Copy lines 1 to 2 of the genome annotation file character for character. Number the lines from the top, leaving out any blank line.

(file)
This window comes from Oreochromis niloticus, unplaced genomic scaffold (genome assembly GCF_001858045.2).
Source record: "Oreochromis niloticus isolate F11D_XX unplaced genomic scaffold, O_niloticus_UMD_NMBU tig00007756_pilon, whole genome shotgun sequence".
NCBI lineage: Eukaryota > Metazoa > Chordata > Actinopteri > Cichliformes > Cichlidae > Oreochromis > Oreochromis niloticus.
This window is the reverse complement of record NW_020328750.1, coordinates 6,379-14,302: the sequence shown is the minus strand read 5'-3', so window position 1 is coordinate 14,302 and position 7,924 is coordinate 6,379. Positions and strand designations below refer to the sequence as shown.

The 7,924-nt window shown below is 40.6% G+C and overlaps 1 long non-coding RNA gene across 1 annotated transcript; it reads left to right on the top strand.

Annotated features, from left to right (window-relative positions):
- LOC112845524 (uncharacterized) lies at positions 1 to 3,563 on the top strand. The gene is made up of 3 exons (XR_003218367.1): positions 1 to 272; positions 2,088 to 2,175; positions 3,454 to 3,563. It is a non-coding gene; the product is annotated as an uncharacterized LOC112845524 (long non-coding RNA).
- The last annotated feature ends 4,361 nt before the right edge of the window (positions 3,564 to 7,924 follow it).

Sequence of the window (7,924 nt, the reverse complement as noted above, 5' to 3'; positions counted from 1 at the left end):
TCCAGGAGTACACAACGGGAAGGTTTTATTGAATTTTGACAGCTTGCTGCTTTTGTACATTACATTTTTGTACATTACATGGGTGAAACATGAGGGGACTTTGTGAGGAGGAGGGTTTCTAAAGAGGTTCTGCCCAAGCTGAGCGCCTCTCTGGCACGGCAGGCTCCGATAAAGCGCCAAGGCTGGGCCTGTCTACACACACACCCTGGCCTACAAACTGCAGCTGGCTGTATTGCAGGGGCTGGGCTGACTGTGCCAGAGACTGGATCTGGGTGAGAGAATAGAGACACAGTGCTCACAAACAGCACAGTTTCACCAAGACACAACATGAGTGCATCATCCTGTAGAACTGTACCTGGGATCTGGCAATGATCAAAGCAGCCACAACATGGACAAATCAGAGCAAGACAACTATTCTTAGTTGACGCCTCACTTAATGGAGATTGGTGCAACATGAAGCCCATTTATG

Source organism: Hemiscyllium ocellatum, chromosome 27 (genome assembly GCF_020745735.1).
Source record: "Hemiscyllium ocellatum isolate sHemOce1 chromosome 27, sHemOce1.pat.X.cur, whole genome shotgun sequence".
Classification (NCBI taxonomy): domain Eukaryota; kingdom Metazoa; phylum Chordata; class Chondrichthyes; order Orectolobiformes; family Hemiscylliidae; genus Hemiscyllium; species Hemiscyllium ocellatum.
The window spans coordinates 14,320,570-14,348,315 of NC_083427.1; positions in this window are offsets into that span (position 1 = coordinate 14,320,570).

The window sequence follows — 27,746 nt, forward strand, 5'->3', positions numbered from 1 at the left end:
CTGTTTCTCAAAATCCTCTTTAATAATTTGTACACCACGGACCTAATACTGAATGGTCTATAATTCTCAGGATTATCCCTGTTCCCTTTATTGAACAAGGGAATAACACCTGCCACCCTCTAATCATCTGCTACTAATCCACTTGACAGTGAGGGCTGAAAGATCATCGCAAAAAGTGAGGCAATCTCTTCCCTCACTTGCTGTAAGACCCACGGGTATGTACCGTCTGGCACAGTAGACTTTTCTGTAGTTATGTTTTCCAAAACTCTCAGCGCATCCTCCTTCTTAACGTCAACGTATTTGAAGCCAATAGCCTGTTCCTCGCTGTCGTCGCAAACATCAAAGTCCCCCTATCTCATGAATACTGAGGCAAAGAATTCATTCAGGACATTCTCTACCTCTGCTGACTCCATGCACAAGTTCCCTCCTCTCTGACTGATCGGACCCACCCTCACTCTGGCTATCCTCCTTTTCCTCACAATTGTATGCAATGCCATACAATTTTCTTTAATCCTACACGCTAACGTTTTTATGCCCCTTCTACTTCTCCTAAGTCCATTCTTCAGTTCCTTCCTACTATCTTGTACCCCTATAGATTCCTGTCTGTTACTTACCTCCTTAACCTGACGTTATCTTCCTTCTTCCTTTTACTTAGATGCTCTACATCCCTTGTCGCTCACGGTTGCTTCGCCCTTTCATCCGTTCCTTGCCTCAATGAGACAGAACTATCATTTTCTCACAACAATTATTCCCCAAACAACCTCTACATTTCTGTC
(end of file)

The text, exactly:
This window comes from Oreochromis niloticus, unplaced genomic scaffold (genome assembly GCF_001858045.2).
Source record: "Oreochromis niloticus isolate F11D_XX unplaced genomic scaffold, O_niloticus_UMD_NMBU tig00007756_pilon, whole genome shotgun sequence".